Research Paper Volume 13, Issue 8 pp 11026—11042
Calycosin stimulates the proliferation of endothelial cells, but not breast cancer cells, via a feedback loop involving RP11-65M17.3, BRIP1 and ERα
- 1 Key Laboratory of Tumor Immunology and Microenvironmental Regulation of Guangxi, Guilin Medical University, Guilin 541004, Guangxi, China
- 2 Department of Physiology, Guilin Medical University, Guilin 541004, Guangxi, China
- 3 Department of Breast and Thyroid Surgery, First Affiliated Hospital of Guilin Medical University, Guilin 541001, Guangxi, China
Received: July 17, 2020 Accepted: November 3, 2020 Published: March 1, 2021https://doi.org/10.18632/aging.202641
How to Cite
Copyright: © 2021 Wang et al. This is an open access article distributed under the terms of the Creative Commons Attribution License (CC BY 3.0), which permits unrestricted use, distribution, and reproduction in any medium, provided the original author and source are credited.
It is widely accepted that estrogen can be replaced by phytoestrogens to treat postmenopausal cardiovascular disease and possibly decrease the risk of breast cancer. However, few studies have investigated the effects of phytoestrogens on vascular endothelial cells (ECs). In the present study, we show that the phytoestrogen calycosin (20 μM) stimulated the proliferation of ECs (HUVECs and HMEC-1) but inhibited the growth of breast cancer cells (BCCs) expressing ERα (MCF-7 and T47D). Here we provide evidence for the presence of a positive feedback loop between ERα and long noncoding RNA RP11-65M17.3 in both normal and cancer cells, and calycosin stimulated this feedback loop in ECs but decreased RP11-65M17.3 expression in BCCs. Subsequently, the calycosin-induced activation of this loop decreased the expression of the target of BRIP1 (BRCA1 interacting protein C-terminal helicase 1), increased the phosphorylation of Akt and ERK1/2, and finally inhibited the cleavage of PARP-1 in ECs. In nude mice bearing MCF-7 xenografts, calycosin did not stimulate tumor growth as strongly as 17β-estradiol. Together, these results suggest that calycosin promotes the proliferation of ECs, and notable inhibits the growth of BCCs. A possible reason for these results is the involvement of a feedback loop between ERα and RP11-65M17.3.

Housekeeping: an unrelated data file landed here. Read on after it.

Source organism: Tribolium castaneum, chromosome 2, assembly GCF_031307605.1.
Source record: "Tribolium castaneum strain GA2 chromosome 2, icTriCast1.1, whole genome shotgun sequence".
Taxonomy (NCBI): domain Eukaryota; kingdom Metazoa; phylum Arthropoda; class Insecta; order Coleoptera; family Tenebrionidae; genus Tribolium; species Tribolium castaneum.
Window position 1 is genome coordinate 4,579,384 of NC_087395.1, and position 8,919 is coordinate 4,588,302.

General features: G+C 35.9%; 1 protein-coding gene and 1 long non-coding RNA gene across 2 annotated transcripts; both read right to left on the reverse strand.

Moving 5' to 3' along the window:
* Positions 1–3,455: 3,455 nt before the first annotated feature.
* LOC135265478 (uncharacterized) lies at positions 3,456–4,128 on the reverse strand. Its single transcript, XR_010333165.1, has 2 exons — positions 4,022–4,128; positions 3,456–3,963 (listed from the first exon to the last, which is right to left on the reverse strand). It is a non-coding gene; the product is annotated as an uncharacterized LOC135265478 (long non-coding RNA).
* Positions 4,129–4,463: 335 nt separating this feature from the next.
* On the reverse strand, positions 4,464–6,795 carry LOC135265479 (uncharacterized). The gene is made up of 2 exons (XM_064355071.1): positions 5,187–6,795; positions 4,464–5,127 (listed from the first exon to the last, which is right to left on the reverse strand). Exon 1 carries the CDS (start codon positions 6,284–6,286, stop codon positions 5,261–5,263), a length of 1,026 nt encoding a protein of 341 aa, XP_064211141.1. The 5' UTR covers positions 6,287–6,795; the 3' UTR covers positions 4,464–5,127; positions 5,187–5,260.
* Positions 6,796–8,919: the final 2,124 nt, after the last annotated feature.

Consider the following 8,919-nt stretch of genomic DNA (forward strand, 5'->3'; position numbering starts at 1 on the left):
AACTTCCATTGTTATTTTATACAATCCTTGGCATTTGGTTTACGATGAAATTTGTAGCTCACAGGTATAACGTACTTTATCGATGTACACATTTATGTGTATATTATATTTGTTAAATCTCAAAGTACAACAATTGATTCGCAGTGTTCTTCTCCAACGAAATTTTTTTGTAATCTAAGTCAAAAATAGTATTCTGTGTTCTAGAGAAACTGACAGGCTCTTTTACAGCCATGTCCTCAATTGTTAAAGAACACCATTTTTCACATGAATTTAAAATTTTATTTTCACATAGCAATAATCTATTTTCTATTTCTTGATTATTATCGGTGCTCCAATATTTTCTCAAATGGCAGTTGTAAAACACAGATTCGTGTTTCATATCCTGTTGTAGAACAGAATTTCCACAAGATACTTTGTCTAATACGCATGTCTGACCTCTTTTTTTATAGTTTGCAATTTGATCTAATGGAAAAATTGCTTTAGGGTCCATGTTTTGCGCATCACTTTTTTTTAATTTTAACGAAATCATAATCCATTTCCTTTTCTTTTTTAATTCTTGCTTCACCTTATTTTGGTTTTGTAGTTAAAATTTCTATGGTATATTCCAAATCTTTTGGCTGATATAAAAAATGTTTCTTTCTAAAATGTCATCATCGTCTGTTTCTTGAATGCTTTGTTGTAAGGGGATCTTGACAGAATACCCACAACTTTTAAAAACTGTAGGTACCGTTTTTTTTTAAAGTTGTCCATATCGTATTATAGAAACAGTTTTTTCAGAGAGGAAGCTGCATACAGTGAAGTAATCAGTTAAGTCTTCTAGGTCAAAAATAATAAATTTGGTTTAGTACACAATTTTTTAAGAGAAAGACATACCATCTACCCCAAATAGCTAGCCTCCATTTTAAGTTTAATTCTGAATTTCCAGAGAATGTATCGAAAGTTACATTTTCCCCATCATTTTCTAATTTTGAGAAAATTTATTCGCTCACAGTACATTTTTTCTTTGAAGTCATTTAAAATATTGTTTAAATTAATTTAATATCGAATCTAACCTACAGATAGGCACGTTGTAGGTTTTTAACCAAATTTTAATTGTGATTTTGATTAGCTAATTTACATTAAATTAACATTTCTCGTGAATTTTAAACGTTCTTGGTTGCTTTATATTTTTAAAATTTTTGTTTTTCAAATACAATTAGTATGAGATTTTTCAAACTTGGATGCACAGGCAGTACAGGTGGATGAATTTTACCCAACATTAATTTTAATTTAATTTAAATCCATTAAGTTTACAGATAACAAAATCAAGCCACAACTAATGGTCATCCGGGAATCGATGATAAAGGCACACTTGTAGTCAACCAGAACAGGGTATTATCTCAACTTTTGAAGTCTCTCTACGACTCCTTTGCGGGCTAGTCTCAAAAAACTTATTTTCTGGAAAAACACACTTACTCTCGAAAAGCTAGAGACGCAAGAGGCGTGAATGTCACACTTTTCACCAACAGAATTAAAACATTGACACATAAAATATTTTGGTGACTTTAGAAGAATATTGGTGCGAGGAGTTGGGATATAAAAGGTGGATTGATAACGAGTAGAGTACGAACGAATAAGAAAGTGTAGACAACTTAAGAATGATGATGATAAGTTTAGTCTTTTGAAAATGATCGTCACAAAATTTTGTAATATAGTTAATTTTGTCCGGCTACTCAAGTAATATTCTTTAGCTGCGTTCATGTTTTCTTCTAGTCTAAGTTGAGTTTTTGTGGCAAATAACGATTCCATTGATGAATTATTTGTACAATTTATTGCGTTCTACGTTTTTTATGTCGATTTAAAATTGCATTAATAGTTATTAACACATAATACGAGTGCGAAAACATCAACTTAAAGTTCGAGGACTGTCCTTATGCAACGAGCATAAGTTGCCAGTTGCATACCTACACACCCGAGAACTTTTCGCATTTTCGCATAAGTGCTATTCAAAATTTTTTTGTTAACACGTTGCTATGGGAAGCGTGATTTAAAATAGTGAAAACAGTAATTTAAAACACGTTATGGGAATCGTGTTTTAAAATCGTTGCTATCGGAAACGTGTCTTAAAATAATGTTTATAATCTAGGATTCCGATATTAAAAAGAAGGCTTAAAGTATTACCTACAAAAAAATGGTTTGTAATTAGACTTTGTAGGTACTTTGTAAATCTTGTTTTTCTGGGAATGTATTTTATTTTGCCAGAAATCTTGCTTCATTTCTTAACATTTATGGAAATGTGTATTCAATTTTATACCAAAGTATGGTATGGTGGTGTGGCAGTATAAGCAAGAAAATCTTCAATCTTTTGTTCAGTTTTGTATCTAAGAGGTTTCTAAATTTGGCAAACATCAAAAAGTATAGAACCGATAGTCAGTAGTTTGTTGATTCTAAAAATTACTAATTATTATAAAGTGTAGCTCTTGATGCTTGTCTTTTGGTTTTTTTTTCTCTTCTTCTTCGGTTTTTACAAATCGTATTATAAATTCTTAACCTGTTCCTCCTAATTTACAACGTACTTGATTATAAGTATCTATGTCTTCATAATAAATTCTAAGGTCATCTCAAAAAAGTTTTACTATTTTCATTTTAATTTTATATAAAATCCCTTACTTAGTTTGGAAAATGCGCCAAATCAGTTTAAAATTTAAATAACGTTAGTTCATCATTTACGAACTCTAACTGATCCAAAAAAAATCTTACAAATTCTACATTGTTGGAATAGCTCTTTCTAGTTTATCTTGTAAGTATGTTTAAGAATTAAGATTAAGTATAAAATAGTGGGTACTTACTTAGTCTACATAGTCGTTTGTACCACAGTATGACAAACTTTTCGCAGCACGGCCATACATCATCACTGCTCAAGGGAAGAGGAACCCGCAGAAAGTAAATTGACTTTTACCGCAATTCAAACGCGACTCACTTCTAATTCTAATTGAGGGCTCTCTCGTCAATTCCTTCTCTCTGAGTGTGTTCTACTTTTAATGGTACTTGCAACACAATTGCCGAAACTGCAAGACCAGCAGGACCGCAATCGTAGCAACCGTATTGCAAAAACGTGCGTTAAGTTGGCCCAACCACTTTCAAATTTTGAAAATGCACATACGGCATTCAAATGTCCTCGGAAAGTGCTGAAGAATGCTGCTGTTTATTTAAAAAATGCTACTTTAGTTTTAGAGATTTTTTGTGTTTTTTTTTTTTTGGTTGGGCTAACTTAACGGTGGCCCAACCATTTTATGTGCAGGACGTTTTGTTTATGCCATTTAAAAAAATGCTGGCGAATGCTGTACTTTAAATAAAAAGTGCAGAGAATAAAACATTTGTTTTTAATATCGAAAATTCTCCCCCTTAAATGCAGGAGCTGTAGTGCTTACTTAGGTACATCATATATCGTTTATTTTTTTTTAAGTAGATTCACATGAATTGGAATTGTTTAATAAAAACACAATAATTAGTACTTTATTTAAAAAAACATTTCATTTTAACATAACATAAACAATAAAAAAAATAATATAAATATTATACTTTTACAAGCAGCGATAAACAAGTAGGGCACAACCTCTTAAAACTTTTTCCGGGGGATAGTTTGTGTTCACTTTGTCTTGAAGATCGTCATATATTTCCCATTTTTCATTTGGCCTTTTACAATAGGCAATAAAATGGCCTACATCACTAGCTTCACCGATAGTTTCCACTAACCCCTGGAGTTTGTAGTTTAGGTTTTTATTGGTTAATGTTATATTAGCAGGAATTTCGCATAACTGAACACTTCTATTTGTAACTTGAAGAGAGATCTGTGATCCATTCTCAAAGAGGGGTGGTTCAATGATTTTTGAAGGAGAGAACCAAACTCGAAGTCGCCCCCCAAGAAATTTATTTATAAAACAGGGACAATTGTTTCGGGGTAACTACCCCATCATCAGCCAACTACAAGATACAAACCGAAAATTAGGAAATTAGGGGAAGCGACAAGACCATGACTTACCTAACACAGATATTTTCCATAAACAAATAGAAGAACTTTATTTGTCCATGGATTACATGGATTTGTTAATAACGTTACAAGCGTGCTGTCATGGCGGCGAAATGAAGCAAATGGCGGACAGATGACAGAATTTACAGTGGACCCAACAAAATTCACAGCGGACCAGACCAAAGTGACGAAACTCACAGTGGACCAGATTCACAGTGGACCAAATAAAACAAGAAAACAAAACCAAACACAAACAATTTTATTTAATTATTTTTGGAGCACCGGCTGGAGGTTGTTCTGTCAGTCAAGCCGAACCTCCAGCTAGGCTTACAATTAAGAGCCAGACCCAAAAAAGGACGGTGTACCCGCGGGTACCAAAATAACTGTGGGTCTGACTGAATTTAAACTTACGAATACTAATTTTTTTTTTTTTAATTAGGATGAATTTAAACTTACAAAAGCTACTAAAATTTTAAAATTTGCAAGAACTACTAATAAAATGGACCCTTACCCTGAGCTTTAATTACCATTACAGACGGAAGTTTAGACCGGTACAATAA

According to the World Bank, the total population of postmenopausal women worldwide is predicted to reach 1200 million by 2030, and the proportion of these women living in the developing world will increase to 76% [1, 2]. Decreased levels of sex hormones in the blood are thought to be responsible for postmenopausal syndrome, which is mainly caused by cessation of ovarian function and decline in steroid and peptide hormone secretion. Studies have shown that sex hormones such as estrogen participate in regulating the function of endothelial cells (ECs), and endothelial dysfunction is associated with postmenopausal cardiovascular diseases, including coronary artery disease, atherosclerosis, and stroke . Estrogen accelerates endothelial regrowth, which favors vascular healing, and it prevents EC apoptosis [4, 5]. Therefore, the induction of endothelial dysfunction by postmenopausal syndrome could be significantly ameliorated by exogenous estrogen. However, long-term treatment with estrogen is believed to be associated with the occurrence of cancers, such as endometrial cancer, ovarian cancer, and especially ER(+) breast cancer, and the US Food and Drug Administration considers steroidal estrogens to be human carcinogens . It is imperative to develop safer and more efficient alternatives to hormone replacement therapy (HRT) for the treatment of postmenopausal syndrome.
Interestingly, Li et al. reported that, when treating postmenopausal syndrome, isoflavone phytoestrogens markedly improve flow-mediated dilation only in postmenopausal women with impaired endothelial function, suggesting that isoflavones may exert coronary benefits by improving endothelial function . More importantly, isoflavones were indicated to promote the proliferation of breast cancer cells (BCCs) to a lesser extent than 17β-estradiol (E2), and isoflavones may be associated with a lower risk of postmenopausal breast cancer [8–10]. Together, these data suggest that isoflavones may be beneficial for treating postmenopausal cardiovascular disease by regulating the function of ECs.